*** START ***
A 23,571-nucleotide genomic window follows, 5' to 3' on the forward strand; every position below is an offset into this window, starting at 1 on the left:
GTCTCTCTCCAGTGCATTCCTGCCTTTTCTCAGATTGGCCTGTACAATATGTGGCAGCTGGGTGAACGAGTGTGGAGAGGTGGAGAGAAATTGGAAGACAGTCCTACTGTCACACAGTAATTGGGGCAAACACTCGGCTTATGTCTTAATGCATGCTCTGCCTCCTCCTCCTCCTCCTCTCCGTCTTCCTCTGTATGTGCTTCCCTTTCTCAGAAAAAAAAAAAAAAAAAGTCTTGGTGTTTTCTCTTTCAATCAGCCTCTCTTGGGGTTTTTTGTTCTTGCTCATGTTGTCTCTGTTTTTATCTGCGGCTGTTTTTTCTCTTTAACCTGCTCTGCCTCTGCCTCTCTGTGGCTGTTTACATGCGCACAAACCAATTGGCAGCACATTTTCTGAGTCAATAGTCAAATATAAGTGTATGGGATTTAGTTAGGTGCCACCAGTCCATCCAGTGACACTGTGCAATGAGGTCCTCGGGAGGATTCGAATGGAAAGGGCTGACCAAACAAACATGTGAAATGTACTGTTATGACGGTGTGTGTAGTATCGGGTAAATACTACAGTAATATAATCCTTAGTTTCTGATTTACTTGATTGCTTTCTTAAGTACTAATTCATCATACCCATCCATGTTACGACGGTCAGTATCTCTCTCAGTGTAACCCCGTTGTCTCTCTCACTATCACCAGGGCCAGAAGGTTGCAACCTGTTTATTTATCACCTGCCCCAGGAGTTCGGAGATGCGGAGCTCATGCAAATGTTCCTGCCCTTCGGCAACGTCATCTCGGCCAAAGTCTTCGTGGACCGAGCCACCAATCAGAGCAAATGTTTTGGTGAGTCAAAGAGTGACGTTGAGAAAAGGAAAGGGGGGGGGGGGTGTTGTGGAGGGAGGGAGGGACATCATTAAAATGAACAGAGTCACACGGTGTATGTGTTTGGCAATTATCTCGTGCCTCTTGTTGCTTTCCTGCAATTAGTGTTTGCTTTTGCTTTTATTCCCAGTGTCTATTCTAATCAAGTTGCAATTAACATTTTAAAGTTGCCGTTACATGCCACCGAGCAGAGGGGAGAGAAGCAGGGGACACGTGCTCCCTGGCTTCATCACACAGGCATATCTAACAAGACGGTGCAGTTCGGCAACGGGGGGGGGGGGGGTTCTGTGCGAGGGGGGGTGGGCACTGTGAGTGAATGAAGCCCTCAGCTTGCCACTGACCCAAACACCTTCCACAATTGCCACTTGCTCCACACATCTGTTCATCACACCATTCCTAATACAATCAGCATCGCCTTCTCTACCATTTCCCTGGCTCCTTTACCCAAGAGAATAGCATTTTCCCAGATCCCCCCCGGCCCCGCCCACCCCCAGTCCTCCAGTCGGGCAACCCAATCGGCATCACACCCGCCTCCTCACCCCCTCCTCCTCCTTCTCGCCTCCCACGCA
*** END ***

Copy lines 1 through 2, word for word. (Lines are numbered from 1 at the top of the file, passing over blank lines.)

A 23,571-nucleotide genomic window follows, 5' to 3' on the forward strand; every position below is an offset into this window, starting at 1 on the left:
GTCTCTCTCCAGTGCATTCCTGCCTTTTCTCAGATTGGCCTGTACAATATGTGGCAGCTGGGTGAACGAGTGTGGAGAGGTGGAGAGAAATTGGAAGACAGTCCTACTGTCACACAGTAATTGGGGCAAACACTCGGCTTATGTCTTAATGCATGCTCTGCCTCCTCCTCCTCCTCCTCTCCGTCTTCCTCTGTATGTGCTTCCCTTTCTCAGAAAAAAAAAAAAAAAAAGTCTTGGTGTTTTCTCTTTCAATCAGCCTCTCTTGGGGTTTTTTGTTCTTGCTCATGTTGTCTCTGTTTTTATCTGCGGCTGTTTTTTCTCTTTAACCTGCTCTGCCTCTGCCTCTCTGTGGCTGTTTACATGCGCACAAACCAATTGGCAGCACATTTTCTGAGTCAATAGTCAAATATAAGTGTATGGGATTTAGTTAGGTGCCACCAGTCCATCCAGTGACACTGTGCAATGAGGTCCTCGGGAGGATTCGAATGGAAAGGGCTGACCAAACAAACATGTGAAATGTACTGTTATGACGGTGTGTGTAGTATCGGGTAAATACTACAGTAATATAATCCTTAGTTTCTGATTTACTTGATTGCTTTCTTAAGTACTAATTCATCATACCCATCCATGTTACGACGGTCAGTATCTCTCTCAGTGTAACCCCGTTGTCTCTCTCACTATCACCAGGGCCAGAAGGTTGCAACCTGTTTATTTATCACCTGCCCCAGGAGTTCGGAGATGCGGAGCTCATGCAAATGTTCCTGCCCTTCGGCAACGTCATCTCGGCCAAAGTCTTCGTGGACCGAGCCACCAATCAGAGCAAATGTTTTGGTGAGTCAAAGAGTGACGTTGAGAAAAGGAAAGGGGGGGGGGGGTGTTGTGGAGGGAGGGAGGGACATCATTAAAATGAACAGAGTCACACGGTGTATGTGTTTGGCAATTATCTCGTGCCTCTTGTTGCTTTCCTGCAATTAGTGTTTGCTTTTGCTTTTATTCCCAGTGTCTATTCTAATCAAGTTGCAATTAACATTTTAAAGTTGCCGTTACATGCCACCGAGCAGAGGGGAGAGAAGCAGGGGACACGTGCTCCCTGGCTTCATCACACAGGCATATCTAACAAGACGGTGCAGTTCGGCAACGGGGGGGGGGGGGGTTCTGTGCGAGGGGGGGTGGGCACTGTGAGTGAATGAAGCCCTCAGCTTGCCACTGACCCAAACACCTTCCACAATTGCCACTTGCTCCACACATCTGTTCATCACACCATTCCTAATACAATCAGCATCGCCTTCTCTACCATTTCCCTGGCTCCTTTACCCAAGAGAATAGCATTTTCCCAGATCCCCCCCGGCCCCGCCCACCCCCAGTCCTCCAGTCGGGCAACCCAATCGGCATCACACCCGCCTCCTCACCCCCTCCTCCTCCTTCTCGCCTCCCACGCA